Lyle

My son Lyle is a professional photographer. He has a special way of "seeing" that I like to think began in his childhood. When he was young we would play a game that dealt with visiual perception. After breakfast we would decide that on "this" day we would concentrat on seeing everything as if it were new to our eyes. We would look at an object and completely disregard its color or function - in viewing everyday things in this manner you become aware of the infinite possibilities of "seeing" We would look at a piece of the fan shield that hung from the ceiling and make it into a beautiful new pattern. A flattened jar top became a most unusual shape on the parking lot surface. We even "saw" a white car as green through the reflection of a building as it hit the car's surface. Seeing in this way brings a sense of magic to life and we had a feeling of exhileration each time we looked at objects. It was as if we were visiting a new world.

1952

"1952" Oil on Canvas. 26" x 36"

Drooping Wings

  Saffron suffering
  Caught up in time,
  Delaying the ultimatum
  Of drooping wings

Saffron is yellow - like the saffron that you use in cooking. Color portrays emotion. There are certain things that have color about them - for example, for me suffering is yellow. Everyone has their own interpretation of colors and what they mean. However, the statement that I have made in this drawing is more important to me than the color.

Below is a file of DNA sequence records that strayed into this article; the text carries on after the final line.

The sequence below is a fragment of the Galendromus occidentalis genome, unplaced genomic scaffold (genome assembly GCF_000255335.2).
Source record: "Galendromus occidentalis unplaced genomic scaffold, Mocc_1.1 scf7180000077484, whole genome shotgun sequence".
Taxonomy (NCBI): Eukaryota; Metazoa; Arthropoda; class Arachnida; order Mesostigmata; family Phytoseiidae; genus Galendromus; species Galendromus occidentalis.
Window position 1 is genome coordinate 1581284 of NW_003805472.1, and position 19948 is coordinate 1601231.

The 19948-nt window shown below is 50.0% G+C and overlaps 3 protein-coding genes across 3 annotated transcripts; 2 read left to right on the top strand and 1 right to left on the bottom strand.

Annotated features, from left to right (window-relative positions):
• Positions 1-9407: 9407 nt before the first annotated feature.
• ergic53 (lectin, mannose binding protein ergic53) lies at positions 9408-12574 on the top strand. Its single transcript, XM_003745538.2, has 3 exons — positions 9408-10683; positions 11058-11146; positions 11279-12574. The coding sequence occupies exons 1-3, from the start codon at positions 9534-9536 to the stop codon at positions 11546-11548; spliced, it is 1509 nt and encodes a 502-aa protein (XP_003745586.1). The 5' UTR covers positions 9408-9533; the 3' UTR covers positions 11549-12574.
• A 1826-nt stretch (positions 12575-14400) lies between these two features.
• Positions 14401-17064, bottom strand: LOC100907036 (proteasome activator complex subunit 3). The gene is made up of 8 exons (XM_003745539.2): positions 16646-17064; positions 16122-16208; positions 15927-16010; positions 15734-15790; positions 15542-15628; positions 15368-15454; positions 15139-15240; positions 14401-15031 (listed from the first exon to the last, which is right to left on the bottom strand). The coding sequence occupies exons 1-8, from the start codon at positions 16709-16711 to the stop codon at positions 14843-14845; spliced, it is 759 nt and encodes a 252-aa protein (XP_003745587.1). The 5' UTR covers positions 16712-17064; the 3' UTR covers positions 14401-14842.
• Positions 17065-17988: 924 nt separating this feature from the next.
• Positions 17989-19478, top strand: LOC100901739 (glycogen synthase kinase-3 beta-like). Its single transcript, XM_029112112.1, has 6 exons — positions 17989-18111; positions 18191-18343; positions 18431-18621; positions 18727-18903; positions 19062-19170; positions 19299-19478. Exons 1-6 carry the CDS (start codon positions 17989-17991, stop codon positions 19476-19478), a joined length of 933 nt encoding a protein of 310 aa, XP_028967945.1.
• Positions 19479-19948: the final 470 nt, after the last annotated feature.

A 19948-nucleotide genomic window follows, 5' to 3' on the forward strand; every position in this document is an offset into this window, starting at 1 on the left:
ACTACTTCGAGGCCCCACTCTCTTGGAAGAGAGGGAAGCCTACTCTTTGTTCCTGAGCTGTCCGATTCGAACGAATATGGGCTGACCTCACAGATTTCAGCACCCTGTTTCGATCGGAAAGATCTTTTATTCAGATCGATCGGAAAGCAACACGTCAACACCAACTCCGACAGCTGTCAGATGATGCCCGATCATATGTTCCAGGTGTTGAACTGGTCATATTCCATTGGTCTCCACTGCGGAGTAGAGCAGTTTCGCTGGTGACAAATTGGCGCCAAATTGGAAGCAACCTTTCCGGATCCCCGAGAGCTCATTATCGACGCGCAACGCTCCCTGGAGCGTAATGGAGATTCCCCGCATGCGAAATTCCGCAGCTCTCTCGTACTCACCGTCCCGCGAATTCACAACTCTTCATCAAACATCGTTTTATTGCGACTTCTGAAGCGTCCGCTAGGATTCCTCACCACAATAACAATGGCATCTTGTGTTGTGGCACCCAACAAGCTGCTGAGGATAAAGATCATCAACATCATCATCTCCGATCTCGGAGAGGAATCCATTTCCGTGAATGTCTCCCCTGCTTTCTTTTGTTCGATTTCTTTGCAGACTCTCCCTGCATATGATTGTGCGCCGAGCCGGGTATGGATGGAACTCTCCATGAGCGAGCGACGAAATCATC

Drooping Wings, 1978 Ink on paper, 10" x 14"

Running Chalice

I once attended classes in New Orleans taught by George Dunbar and Bob Helmer. We used models and I went back to the academic. Then when I started painting on my own it was different, very different. However, the classes seemed to help. They enhanced the abstract quality. They gave my paintings more body - why? I don't know. Of course, when you come into contact with other people and other ideas, and see what everyone else is doing, it is good. You broaden your own work.

Running Chalice, 1958. Oil on Canvas. 34" x 54"

Flight
The Inner Wall

Again the silence falls,
Thouoghts pinion
No words,
A subtle knowing
Pierces the inner wall.
Silence falls,
No words,
Pinion thoughts
Pierce the inner wall.

The Inner Wall. 1969. Oil on Canvas, 20" x 26"

Flight, 1971. Oil on canvas, 3' x 7'

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